And gossip is more memorable than the evening news, according to a new study
Okay two points right off the bat.
1. I do agree that schools, as is the case in all human endeavors, have room for improvement.
2. I really try to look at both sides of an article and try to avoid imposing my opinions on readers of this blog, rather preferring to simply post and comment about articles that might challenge our own existing paradigms in case that might be a viable road to discovering "room for improvement" in our own practice.
That being said, I found so much to be annoyed about in this podcast and so little to be encouraged by. So, the best I can do before proceeding is to admit that the following comments might be unfairly biased.
Ok...Who says the ease of memorizing is the essential or valued metric in comparing literature to facebook or tweeting?
Is that different from "proving" that it's easier to get kids to eat candy than it is to eat vegetables? Or, to sit and play video games than to go outside and play? So what?
Of course it's easier to pay attention to what people we agree with say than to give serious consideration to what those with different opinions say.
I suppose it's easier to stay up to the minute on what the Kardashians are doing than what our senators are not doing about gun violence.
The path of least resistance requires the least challenge. But, imagine what kind of society we'd have if we determined what we would do based upon what was the easier of two options.
Where might we go if we chose not to face difficult challenges in favor of simple, wait, I meant simplistic, solutions to important issues?
Oh I don't know... I suppose we'd have serious ongoing and inadequately addressed problems with obesity, or narrow-mindedness, or racism, or poverty, or children's health, or rampant charlatanism; all issues that would continue unabated because they would require long term attentiveness to doing what's right.
BUT, does this mean that there's nothing worth considering in this podcast? I was intrigued by the reference to what Ms. Mickes refers to as "mind readiness." And I can't help but wonder how "mind readiness" relates to Vygotsky's "zone of proximal development."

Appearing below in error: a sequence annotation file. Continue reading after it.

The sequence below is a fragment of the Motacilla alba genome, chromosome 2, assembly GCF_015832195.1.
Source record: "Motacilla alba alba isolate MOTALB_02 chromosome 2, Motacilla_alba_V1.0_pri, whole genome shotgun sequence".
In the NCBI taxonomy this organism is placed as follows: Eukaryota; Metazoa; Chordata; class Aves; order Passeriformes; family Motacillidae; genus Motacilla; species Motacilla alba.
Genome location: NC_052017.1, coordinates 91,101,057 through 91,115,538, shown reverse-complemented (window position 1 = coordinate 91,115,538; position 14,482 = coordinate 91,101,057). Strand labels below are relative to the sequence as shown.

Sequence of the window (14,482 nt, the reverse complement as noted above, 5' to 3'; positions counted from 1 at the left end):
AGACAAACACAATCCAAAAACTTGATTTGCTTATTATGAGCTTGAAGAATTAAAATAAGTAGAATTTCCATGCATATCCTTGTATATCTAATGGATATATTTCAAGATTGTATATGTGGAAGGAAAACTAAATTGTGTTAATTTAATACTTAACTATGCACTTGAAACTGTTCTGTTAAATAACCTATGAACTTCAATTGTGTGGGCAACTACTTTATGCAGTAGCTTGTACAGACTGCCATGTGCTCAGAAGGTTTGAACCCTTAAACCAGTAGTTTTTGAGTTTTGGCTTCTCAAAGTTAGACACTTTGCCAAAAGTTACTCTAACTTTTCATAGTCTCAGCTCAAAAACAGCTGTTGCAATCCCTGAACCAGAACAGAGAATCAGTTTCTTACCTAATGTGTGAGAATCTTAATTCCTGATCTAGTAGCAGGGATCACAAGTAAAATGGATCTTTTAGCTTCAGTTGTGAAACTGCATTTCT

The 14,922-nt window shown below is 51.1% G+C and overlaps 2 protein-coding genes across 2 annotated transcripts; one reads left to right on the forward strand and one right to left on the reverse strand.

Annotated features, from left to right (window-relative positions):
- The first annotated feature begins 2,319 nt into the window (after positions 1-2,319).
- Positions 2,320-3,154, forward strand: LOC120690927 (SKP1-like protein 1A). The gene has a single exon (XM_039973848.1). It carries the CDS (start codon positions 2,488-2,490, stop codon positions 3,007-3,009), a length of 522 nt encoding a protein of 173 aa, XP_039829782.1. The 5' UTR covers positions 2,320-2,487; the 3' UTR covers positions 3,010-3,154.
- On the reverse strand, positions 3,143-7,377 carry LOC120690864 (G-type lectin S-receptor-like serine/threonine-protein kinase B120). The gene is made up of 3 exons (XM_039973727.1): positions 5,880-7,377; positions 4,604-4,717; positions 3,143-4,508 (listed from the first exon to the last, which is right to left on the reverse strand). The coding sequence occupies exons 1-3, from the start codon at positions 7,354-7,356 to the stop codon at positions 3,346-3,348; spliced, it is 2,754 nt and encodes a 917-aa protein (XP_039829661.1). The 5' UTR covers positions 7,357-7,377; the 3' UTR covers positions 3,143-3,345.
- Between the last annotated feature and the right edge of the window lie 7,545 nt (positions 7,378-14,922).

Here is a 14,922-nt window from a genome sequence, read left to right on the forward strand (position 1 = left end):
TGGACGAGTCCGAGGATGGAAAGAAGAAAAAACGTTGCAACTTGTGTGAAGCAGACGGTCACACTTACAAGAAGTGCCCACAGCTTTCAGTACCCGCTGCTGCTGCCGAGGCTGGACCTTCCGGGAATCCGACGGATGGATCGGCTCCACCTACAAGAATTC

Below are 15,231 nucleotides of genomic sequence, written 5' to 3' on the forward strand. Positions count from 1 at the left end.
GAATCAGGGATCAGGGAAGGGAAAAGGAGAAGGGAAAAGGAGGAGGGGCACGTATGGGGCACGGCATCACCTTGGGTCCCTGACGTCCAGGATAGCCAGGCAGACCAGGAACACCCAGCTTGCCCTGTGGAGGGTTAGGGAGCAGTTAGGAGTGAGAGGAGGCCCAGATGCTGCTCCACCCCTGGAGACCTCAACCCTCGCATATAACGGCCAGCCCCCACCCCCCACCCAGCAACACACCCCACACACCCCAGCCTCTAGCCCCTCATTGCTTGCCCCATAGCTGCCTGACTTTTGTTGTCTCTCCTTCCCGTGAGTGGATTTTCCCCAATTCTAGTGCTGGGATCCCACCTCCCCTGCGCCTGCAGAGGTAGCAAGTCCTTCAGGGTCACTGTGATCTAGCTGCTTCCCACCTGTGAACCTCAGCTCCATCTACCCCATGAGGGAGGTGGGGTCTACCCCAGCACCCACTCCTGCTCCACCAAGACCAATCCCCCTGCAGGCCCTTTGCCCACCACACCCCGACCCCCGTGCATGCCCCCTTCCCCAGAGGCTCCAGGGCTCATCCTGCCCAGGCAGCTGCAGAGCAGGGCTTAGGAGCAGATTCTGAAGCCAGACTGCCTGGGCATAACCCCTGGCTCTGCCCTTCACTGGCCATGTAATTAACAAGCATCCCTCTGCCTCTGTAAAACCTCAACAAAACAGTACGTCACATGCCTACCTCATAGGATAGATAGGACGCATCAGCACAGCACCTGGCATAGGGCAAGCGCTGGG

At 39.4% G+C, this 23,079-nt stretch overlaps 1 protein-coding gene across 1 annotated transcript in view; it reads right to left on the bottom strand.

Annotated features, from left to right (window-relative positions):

At one level they seem to be very similar concepts in that there is a window of opportunity when thinking about things within our "readiness" zone for receptiveness. Speak to me in Croatian and I won't understand a word you say. Speak to me in Portuguese, and I won't understand a lot of what you say, but because I learned a bit of Spanish, I'll be able to listen for similarities I might notice between Spanish and Portuguese. But, of course that's still more difficult than if I just insisted that everything in the universe came to me in English.
I think the essential distinction between Ms Mickes' "mind readiness" concept and Vygotsky's "zone of proximal development" is the lack of attention to the shallowness of the implied suggestion that it's better "JUST because it's easier." Whereas, Vygotsy is suggesting that it's easier to go beyond if the challenge is "just beyond" what is easy.
The telling distinction is Ms. Mickes suggests that a valid proof is the ease of remembering gossip compared with the ease of remembering crafted articulations of important and often challenging issues.
If she had mentioned at least in passing that mind readiness provides a window of opportunity for contemplating what we think and care about so that drivel such as the Kardashian affairs and other gossip eventually fade in our world view in favor of mind readiness for more important issues, she might have been more apt to have discovered what Vygotsky discovered long before her.
So, a last thought...
Those who have read Daniel Pink's A Whole New Mind or paid attention to Tony Wagner, and Sir Kenneth Robinson might recognize the case being built for the pending doom to professions and jobs that rely upon memorizing. We will never be able to compete with computers whose capability for memorizing is obsoleting memorizing as a valuable job skill.
So, if it is valid to first challenge this podcast's value by challenging the premise of "memorizability" as a point of weakness in reading literature and a point of strength in reading facebook and twitter, then what single premise would you use when comparing the reading of literature to the reading of facebook and twitter?
And even more challenging, what value might we actually take in accepting the possibility that ease of memorization might actually increase retention?